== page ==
Somehow, we as a church need to find our way through to the recognition of how this crisis has unfolded through a long, but even more so more recent history of human trespassing of limits, through hubris and pride. This takes us back, theologically and existentially, to “the fall”, to the eating of the fruit of the tree of the Knowledge of Good and Evil. To the failure of our species before the one opening , declared “purpose” of God for our existence: “to till and to keep”.
I thought of this as I read more in the David Wallace-Wells book I’ve been quoting in the past week or so, and come upon this opening to the chapter titled “Storytelling”:
On-screen, climate devastation is everywhere you look, and yet nowhere in focus, as though we are displacing our anxieties about global warming by restaging them in theaters of our own design and control—perhaps out of hope that the end of days remains “fantasy.”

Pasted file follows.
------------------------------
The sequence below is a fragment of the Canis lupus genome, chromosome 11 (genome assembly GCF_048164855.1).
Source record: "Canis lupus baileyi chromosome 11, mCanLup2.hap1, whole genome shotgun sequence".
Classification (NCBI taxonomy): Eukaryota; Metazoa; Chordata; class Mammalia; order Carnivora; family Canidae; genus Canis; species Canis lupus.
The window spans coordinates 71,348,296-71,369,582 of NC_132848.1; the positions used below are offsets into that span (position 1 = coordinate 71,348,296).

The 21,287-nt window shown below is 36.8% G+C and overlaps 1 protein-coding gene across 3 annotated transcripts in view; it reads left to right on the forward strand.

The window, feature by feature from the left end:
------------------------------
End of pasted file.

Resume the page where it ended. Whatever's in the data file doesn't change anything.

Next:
Game of Thrones opens with an unmistakable climate prophecy, but warns “winter is coming”; the premise of Interstellar is an environmental scourge, but the scourge is a crop blight.
Children of Men depicts civilization in semi-collapse, but collapsed by a fertility menace. Mad Max: Fury Road unfurls like a global-warming panorama, a scrolling saga of a world made desert, but its political crisis comes, in fact, from an oil shortage.
The protagonist of The Last Man on Earth is made that way by a sweeping virus, the family of A Quiet Place is hushed by giant insect predators lurking in the wilderness, and the central cataclysm of the “Apocalypse” season of American Horror Story is a throwback—a nuclear winter.
In the many zombie apocalypses of this era of ecological anxiety, the zombies are invariably rendered as an alien force, not an endemic one. That is, not as us.
Wallace-Wells, David. The Uninhabitable Earth (pp. 143-144). Crown/Archetype. Kindle Edition.